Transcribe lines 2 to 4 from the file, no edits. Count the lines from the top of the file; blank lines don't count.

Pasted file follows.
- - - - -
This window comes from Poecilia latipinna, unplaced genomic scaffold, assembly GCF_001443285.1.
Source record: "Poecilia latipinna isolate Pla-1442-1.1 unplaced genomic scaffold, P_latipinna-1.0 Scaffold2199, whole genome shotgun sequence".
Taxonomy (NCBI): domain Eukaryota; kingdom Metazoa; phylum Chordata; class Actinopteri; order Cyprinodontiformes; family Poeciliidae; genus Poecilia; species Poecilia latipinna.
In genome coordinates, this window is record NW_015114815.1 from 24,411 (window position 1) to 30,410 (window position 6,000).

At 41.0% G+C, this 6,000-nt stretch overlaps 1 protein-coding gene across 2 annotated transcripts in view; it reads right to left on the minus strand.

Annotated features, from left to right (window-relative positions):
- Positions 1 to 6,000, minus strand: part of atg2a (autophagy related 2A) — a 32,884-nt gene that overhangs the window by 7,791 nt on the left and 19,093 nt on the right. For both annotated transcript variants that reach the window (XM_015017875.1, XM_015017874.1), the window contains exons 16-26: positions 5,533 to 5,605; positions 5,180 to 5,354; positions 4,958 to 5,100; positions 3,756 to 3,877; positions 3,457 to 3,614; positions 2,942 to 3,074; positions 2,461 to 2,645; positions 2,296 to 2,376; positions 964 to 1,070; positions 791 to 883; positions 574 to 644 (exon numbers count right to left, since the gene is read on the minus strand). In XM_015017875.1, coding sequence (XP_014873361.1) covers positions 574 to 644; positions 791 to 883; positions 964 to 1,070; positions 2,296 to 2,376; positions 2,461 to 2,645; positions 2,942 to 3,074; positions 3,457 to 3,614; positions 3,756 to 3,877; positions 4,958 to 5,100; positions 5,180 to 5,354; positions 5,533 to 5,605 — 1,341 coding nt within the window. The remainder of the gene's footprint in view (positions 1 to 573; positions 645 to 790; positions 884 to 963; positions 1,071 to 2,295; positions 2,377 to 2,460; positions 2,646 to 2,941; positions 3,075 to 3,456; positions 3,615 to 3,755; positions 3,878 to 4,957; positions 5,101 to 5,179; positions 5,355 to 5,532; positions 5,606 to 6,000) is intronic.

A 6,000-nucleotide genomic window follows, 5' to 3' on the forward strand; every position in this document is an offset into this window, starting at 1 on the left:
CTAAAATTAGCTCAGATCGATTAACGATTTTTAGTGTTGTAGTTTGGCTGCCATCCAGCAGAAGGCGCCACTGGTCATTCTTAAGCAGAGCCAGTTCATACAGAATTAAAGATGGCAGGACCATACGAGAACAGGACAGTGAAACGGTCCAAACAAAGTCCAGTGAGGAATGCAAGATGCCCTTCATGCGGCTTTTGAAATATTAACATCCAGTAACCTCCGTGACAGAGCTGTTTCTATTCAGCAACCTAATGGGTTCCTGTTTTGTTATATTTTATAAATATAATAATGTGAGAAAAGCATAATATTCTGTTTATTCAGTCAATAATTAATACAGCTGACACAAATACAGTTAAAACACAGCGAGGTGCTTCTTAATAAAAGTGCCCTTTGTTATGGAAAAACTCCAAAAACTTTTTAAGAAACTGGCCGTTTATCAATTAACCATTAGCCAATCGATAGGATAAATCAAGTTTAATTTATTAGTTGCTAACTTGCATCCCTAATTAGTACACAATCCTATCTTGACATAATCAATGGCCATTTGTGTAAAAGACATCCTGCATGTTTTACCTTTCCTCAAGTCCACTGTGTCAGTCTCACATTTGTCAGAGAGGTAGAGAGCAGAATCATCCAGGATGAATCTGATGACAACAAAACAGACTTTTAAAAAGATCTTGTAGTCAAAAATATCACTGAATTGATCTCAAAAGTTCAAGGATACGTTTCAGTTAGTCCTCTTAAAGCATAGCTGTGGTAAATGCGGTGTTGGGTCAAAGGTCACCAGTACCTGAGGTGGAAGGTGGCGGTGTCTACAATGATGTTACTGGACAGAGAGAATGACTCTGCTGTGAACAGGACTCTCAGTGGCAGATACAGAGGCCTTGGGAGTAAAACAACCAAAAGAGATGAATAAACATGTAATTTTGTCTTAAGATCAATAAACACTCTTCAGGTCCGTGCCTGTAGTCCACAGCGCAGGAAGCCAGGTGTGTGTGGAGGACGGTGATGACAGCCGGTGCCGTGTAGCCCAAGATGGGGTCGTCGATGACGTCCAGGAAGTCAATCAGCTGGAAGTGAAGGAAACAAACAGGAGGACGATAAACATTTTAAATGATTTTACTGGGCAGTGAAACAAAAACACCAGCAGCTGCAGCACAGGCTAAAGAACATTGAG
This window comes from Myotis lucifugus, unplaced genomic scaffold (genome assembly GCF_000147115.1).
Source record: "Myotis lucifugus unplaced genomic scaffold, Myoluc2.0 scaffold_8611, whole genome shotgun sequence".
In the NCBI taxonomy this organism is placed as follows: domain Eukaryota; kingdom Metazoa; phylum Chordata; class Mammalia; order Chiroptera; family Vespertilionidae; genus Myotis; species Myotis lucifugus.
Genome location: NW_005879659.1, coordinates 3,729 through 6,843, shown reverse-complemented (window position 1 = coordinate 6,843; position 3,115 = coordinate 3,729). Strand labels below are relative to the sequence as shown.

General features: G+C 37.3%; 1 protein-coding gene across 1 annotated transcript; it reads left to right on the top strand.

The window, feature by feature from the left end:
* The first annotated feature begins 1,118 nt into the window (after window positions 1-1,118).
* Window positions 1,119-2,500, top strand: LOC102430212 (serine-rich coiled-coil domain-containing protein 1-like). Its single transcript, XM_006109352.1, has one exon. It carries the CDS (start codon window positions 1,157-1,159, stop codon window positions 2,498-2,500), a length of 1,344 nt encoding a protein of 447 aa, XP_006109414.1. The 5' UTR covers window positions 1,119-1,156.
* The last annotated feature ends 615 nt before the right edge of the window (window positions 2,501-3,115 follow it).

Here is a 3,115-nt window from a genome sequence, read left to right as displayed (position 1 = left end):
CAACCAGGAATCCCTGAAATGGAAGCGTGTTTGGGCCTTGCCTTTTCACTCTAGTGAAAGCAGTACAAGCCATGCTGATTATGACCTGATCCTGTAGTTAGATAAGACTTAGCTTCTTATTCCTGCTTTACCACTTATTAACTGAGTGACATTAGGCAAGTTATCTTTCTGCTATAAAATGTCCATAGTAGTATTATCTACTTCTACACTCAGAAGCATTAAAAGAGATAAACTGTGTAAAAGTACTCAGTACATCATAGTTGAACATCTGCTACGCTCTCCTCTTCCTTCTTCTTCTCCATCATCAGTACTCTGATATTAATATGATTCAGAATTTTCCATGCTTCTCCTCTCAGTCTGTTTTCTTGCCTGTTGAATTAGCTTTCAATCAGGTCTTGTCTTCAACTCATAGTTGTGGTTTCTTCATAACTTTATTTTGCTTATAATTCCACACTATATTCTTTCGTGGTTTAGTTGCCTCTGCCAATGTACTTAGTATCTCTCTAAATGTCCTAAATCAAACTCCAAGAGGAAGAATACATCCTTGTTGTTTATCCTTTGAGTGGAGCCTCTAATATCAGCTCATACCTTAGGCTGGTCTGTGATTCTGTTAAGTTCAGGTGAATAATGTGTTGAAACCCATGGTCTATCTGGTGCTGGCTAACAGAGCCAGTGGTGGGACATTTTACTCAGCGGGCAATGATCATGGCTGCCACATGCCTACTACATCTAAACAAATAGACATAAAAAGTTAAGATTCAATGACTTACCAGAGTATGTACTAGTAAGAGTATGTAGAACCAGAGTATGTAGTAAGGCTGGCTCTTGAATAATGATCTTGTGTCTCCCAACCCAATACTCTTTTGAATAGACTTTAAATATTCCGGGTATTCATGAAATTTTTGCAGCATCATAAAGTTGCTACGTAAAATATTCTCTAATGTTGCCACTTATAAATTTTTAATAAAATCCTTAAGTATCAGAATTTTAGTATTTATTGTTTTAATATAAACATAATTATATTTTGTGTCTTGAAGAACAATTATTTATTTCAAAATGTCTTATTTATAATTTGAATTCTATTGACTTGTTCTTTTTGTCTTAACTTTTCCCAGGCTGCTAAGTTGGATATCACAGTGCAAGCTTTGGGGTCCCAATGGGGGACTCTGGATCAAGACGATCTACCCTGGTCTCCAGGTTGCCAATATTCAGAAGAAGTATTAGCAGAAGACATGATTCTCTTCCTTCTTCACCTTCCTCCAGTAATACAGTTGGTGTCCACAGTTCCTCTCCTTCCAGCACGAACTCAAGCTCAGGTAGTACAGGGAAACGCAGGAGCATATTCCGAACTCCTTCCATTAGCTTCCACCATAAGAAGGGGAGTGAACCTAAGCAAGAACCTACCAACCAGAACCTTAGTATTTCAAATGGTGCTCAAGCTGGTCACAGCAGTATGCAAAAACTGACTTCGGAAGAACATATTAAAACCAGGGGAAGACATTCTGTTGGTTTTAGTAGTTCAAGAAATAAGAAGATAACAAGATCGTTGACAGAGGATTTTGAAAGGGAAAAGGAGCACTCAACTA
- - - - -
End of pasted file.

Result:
Source record: "Poecilia latipinna isolate Pla-1442-1.1 unplaced genomic scaffold, P_latipinna-1.0 Scaffold2199, whole genome shotgun sequence".
Taxonomy (NCBI): domain Eukaryota; kingdom Metazoa; phylum Chordata; class Actinopteri; order Cyprinodontiformes; family Poeciliidae; genus Poecilia; species Poecilia latipinna.
In genome coordinates, this window is record NW_015114815.1 from 24,411 (window position 1) to 30,410 (window position 6,000).